I could go on with examples, but inevitably you’re going to find the same sort of situation arising. There’s always something compromised that provides vulnerability, which leads to vulnerability of the second factor itself. When a password is poof found, 2FA makes a lot of sense, but not when you get into the nitty gritty of how passwords were acquired you realize the weakness elsewhere. I suppose 2FA works well for someone guessing your password, but statistically I’d be more concerned with my laptop catching fire and burning me to death. Also if you use the same password at each site and one is compromised, but you don’t need 2FA to fix that problem.
Lastly, you may not have heard of 2FA accounts being breached. Really, how often do we hear about it period? The truth is that many hacks are hacks of opportunity. All that means is that there was an open door and someone took it. Focused attacks are really uncommon.
The idea of someone hacking your online bank account is sort of funny. It’s not like your account has a button on it to empty account and go directly to hacker. Mine, they can pay bills to reputable businesses. They can email money transfer money, which requires a legit bank on the other end. They can transfer money between linked banks (which are mine – takes business days and a legit bank account to add others). Honestly, there isn’t a lot to gain.
What are some things where a hacker could safely and anonymously profit? Bitcoin. I recommend checking out Bitcoin on reddit and various forums. You can hear all the stories of people who had all their money stolen from 2FA accounts. It’ll blow your mind.
The Longterm issue with 2FA
It seems like many people live in a myopic bubble when it comes to the way they look at things. Me me me. When a bank is looking at security, they’re thinking about it for the masses. 2FA might sound like the greatest thing ever to you. You may know how to use it properly and have very measured expectations of it. The reality to a bank is how many people are going to use it? How many people are going to like it? How many people are going to get pissed off? And how many people are going to be locked out?
You’re probably thinking, so what? A little annoyance and a lock out still results in secure accounts. Very true, but this is a big picture item. Users that HATE a system or inconveniences them inevitably become softened in someway.
The one big softening I see, if 2FA becomes mandatory at a bank, is that resetting an account (which resets 2FA) will becomes very easy. You can’t just think of you. I think of my mom. I think about how when she struggles with this that she’ll be forced to call up, reset and poof – an open account.
If she can call up and easily reset her account (just like every basic user should be able to do), than what is stopping a would be hacker from calling up. I think today of how little information I need to present to get my account reset. Some places all I need is my name, address and date of birth. Others might ask me for a few transactions. Imagine that, except more convenient.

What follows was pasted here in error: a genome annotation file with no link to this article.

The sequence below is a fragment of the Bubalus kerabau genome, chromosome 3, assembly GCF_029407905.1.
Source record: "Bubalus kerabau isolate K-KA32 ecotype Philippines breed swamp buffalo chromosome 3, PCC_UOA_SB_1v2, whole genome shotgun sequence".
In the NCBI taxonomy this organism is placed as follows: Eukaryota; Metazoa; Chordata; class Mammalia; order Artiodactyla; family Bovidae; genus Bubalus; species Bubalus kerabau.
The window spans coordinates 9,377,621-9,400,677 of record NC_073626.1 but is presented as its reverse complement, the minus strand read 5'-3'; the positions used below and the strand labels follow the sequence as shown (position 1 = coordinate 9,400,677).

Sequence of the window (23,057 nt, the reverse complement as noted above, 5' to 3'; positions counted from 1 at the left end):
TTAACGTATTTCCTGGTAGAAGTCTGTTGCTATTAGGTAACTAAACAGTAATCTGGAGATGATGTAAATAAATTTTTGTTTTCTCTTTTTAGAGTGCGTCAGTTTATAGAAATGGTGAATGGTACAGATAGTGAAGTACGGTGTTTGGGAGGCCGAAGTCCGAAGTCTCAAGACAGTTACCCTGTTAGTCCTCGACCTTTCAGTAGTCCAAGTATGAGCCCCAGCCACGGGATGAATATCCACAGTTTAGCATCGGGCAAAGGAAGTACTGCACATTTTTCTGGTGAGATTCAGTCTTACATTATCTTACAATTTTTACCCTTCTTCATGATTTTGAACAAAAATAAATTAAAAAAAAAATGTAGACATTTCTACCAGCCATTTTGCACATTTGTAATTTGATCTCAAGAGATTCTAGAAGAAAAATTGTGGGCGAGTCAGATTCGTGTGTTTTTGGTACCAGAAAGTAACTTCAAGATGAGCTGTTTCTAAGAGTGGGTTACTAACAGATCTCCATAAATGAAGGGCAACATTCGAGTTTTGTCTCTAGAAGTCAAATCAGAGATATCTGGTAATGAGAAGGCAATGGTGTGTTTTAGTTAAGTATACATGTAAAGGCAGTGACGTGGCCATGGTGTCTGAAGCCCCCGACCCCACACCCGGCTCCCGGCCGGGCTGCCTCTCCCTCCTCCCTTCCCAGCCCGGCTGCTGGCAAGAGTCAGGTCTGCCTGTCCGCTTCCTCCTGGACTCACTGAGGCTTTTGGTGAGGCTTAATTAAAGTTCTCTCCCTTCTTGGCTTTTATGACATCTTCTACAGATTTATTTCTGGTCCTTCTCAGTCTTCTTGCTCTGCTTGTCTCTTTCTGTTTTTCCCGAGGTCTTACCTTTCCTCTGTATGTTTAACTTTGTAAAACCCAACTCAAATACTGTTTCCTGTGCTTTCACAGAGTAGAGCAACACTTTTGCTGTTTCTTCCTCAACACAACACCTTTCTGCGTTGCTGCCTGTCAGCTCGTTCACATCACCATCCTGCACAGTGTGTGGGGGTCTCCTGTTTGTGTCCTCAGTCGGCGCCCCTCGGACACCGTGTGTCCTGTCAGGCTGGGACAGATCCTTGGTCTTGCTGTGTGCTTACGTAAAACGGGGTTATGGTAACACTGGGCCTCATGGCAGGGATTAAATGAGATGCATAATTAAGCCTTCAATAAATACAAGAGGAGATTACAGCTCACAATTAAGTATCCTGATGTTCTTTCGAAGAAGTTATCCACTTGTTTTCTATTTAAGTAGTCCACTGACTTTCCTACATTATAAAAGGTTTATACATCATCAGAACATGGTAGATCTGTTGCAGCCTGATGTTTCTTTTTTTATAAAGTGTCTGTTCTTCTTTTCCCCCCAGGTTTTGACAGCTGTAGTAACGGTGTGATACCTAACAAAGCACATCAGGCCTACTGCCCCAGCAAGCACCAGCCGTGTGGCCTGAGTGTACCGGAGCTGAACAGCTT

The Reality of Security
It needs to be understood the challenges that exist with security. All the various forms of security have pros and cons. 2FA has pros and cons. The variety of types of 2FA have pros and cons. All these pros and cons need to be weighted against the reality of a user base and how much they’re willing to deal with it.
In Canada, people really hate on the banks. Constantly about how they don’t have 2FA. I’ve pointed out many times that I could give people my username and password to all my banks & credit cards and they wouldn’t get into any of them. The main reason is security questions. Again, pros and cons. Types of questions have pros and cons. I don’t really see the need to devise a brand new system when the current one works, 100% in play and most people are used to.
Did you know that, today, we have the capabilities of authenticating with a server without ever sending a password and without the server ever storing information about your password? Wild right. Even if the server was breached, a hacker would be no closer to gaining your password. It’s known as asymmetrical cryptography. Why don’t we use that? Well, pros and cons. In fact, when you look at the mass of users, the cons are huge.
This is the real context of security. It’s the mass adoption of it all.
The whole point of writing this was to collect my thoughts on the subject. My intent isn’t to dissuade someone from using 2FA. Like I stated earlier, I use it. The intent was to show that 2FA isn’t an amazing thing that is the great equalizer against the hackers of the world. It’s value is very limited in what it can do and in many cases will not save you.
I personally think that focus should be on REAL security. Just real deep down honest and proven security.
– Good unique passwords for each website – Changing your passwords on a regular basis (90 days?) – Stay away from bad sites and keep your devices clean
I strongly encourage you to read 1Password’s discussion on Two factor or not Two Factor – why they haven’t implemented 2FA. 1Password falls into a slightly different category of authentication as it is encrypting data, but it makes good points. Their essential point is that they don’t want to sell their clients feel goodery. Bravo. UPDATE: 1Password has added in 2FA and caved to the feel goodery mob.